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From Michael Sokolov <>
Subject Re: including self-joins in parent/child queries
Date Thu, 18 Dec 2014 13:24:15 GMT
Nice example, Greg; yes I can see how this can all become a little 
bewildering if you mix documents of different types having the same 
field.  Keeping in mind that types are not really represented in the 
index, but are really just mental constructs we impose, it's not all 
that surprising they don't always respect the boundaries we have in mind.


On 12/17/2014 8:24 PM, Gregory Dearing wrote:
> Michael,
> I think I understand your point.  I should mention that I'm just a user of
> BlockJoin... a year ago, I was doing the same tests you are now and was
> just trying to share my observations. :)
> I think either rule would be reasonable, but probably prefer that it throws
> exception... this helps provide some structure in a mechanic that already
> gets a little crazy.
> Also... your approach sounds fine, but I'd still like to suggest that best
> practice is to ensure subqueries can only match one 'type' of document.
> This becomes important if you have anything more complex than a flat
> hierarchy.
> As an example, suppose you had the following relationships...
> 1.) A 'Book' has 'Chapters', which have 'Paragraphs', which are searched
> via the 'text' field.
> 2.) A 'Book' may have an 'Appendix'' which is searched via the 'text' field.
> A query like ((text:apple JoinTo type:chapter) AND (text:tree JoinTo
> type:chapter)) JoinTo type:book" would seem like a reasonable way to find
> books where both terms occurred in the same chapter.
> But what happens is that the term queries will hit Appendices, each of
> which will be joined to the first Chapter in the next Book.  The search
> might return Books whose first chapter has the word 'tree', because the
> previous book's Appendix had the word 'apple'. :)
> It's equally possible to accidentally create a 'ToUncleJoin' or
> 'ToCousinJoin'.
> Just my two cents,
> Greg
> On Tue, Dec 16, 2014 at 8:42 PM, Michael Sokolov <
>> wrote:
>> Looking at the code, there are explicit checks for if (childId ==
> parentId) throw an exception ...
>> It seems to me that instead, the logic *could* be if (childId ==
> parentId) then --- accumulate the parentId as if it were a child *and*
> terminate the block.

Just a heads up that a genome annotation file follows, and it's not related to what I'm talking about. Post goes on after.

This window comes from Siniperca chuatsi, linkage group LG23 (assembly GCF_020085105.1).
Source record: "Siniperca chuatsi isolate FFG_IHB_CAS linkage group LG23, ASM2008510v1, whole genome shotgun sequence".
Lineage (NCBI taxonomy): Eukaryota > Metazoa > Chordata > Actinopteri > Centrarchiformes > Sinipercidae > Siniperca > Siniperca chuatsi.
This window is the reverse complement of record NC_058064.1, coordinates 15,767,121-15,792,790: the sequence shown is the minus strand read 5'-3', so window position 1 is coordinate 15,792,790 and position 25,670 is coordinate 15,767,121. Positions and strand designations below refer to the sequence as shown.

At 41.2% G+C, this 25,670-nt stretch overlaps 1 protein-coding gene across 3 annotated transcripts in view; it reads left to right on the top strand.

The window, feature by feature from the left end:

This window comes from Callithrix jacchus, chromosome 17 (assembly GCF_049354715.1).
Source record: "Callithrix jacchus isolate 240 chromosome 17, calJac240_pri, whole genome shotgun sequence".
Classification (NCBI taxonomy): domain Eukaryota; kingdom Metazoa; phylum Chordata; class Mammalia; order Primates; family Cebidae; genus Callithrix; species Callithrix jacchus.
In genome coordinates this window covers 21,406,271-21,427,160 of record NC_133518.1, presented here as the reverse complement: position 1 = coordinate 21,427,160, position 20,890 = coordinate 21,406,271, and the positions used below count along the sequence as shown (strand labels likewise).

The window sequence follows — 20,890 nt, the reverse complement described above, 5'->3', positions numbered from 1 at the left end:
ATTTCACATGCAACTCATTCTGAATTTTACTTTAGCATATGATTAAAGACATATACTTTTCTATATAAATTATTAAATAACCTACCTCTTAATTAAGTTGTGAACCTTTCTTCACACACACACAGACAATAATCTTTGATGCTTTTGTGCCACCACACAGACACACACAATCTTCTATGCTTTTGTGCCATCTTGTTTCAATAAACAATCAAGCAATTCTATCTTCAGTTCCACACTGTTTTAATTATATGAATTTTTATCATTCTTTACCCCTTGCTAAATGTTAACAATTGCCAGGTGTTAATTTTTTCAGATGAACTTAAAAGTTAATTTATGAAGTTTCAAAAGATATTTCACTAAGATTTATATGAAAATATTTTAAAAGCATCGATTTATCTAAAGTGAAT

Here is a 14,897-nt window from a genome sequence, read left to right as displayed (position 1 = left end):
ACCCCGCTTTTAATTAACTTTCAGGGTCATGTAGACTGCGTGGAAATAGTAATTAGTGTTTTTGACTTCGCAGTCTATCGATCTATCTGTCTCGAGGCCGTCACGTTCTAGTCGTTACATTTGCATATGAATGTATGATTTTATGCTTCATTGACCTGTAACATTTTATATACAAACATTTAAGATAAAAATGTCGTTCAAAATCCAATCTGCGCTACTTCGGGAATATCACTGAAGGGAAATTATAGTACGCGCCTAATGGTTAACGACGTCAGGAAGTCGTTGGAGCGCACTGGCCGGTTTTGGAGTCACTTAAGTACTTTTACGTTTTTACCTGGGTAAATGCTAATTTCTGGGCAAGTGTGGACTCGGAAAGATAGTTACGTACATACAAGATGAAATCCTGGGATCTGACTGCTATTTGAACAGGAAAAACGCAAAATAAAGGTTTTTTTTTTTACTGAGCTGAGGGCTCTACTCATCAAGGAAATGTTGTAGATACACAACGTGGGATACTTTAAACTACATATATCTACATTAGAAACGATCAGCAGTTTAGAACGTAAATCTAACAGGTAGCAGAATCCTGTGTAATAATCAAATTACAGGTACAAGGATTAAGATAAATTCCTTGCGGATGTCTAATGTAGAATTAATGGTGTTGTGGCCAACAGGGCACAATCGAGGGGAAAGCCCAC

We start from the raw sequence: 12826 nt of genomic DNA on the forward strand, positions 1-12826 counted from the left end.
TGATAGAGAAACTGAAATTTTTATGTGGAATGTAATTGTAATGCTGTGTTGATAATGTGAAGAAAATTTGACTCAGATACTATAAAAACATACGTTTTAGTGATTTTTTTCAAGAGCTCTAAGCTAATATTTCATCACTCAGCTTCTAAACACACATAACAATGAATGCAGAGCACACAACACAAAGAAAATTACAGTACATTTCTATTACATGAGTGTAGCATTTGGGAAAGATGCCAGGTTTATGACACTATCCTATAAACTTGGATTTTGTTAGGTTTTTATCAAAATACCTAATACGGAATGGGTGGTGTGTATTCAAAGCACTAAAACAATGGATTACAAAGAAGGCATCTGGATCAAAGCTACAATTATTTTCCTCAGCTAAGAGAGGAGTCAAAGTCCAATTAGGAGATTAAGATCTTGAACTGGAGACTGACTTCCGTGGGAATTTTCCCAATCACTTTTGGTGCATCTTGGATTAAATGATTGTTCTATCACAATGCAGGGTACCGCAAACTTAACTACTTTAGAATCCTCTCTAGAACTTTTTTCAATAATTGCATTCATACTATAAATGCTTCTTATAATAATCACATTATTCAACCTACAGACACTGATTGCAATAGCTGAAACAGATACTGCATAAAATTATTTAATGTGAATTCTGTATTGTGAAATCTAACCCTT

>> In your phraseology, we could change "A child's parent is the closest
> parent docId that is larger than the child's docId." to "A child's parent
> is the closest parent docId that is greater than or equal to the child's
> docId."
>> I agree that the solution to my problem (without changing Lucene) is to
> index the parent doc fields in a new child doc (we use a docType field to
> distinguish -- changing the names of all the fields at this point would be
> kind of painful).  But I was just curious whether there was any reason in
> principle that a doc could not be its own parent.
>> -Mike
>> On 12/16/2014 8:20 PM, Gregory Dearing wrote:
>>> Michael,
>>> Note that the index doesn't contain any special information about
>>> block-join relationships... it uses a convention that child docs are
>>> indexed before parent docs (ie. the root doc in each hierarchy has the
>>> largest docId in its block).
>>> This means that it can 'join' to parents just by comparing child
>>> docIds (from the subquery set) to the set of parent docIds.  A child's
>>> parent is the closest parent docId that is larger than the child's
>>> docId.
>>> That explanation is all just to say... if your subquery matched a
>>> parent, then joined to a parent set, and no exception was thrown, the
>>> resulting answer will be in the NEXT BOOK.  (The closest docId that is
>>> larger than a parent's docId in the parent set, will be from another
>>> document block)
>>> I would suggest using different field names for each level of a block
>>> hierarchy, just so you can be sure what level your original query
>>> actually hits.  You could accomplish the same by adding a 'docType'
>>> field.
>>> In your case, you might consider pushing your 'Book' level fields into
>>> a special child doc.  For example, your Book document could have no
>>> searchable fields; its children could include both 'Chapter' child
>>> docs and also a 'BookMetadata' child doc.
>>> -Greg
>>> On Tue, Dec 16, 2014 at 10:42 AM, Michael Sokolov
>>> <> wrote:
>>>> OK - I see looking at the code that an exception is thrown if a parent
> doc
>>>> matches the subquery -- so that explains what will happen, but I guess
> my
>>>> further question is -- is that necessary? Could we just not throw an
>>>> exception there?
>>>> -Mike
>>>> On 12/16/2014 10:38 AM, Michael Sokolov wrote:
>>>>> I see in the docs of ToParentBlockJoinQuery that:
>>>>>    * The child documents must be orthogonal to the parent
>>>>>    * documents: the wrapped child query must never
>>>>>    * return a parent document.
>>>>> First, it would be helpful if the docs explained what would happen if
> that
>>>>> assumption were violated.
>>>>> Second, I want to do that!
>>>>> My parent documents have the same fields as their child documents
> (title,
>>>>> text, etc): in some cases the best match for a query is the entire
> book, (ie
>>>>> a query for "Java Programming"), in other cases it is a specific
> chapter (a
>>>>> query for "Java regular expressions").
>>>>> Currently I am using Solr grouping queries to roll up parent and child,
>>>>> but I am hoping to get a performance boost by using the parent/child
>>>>> indexing which is a natural for us since we always index a book at a
> time.
>>>>> If need be, I will simply index a child document that represents the
>>>>> parent (ie duplicate the parent document but with a different type so
> as to
>>>>> exclude it from the join subquery), but is this really necessary? If
> so, can
>>>>> you explain why?
>>>>> Thanks
>>>>> -Mike
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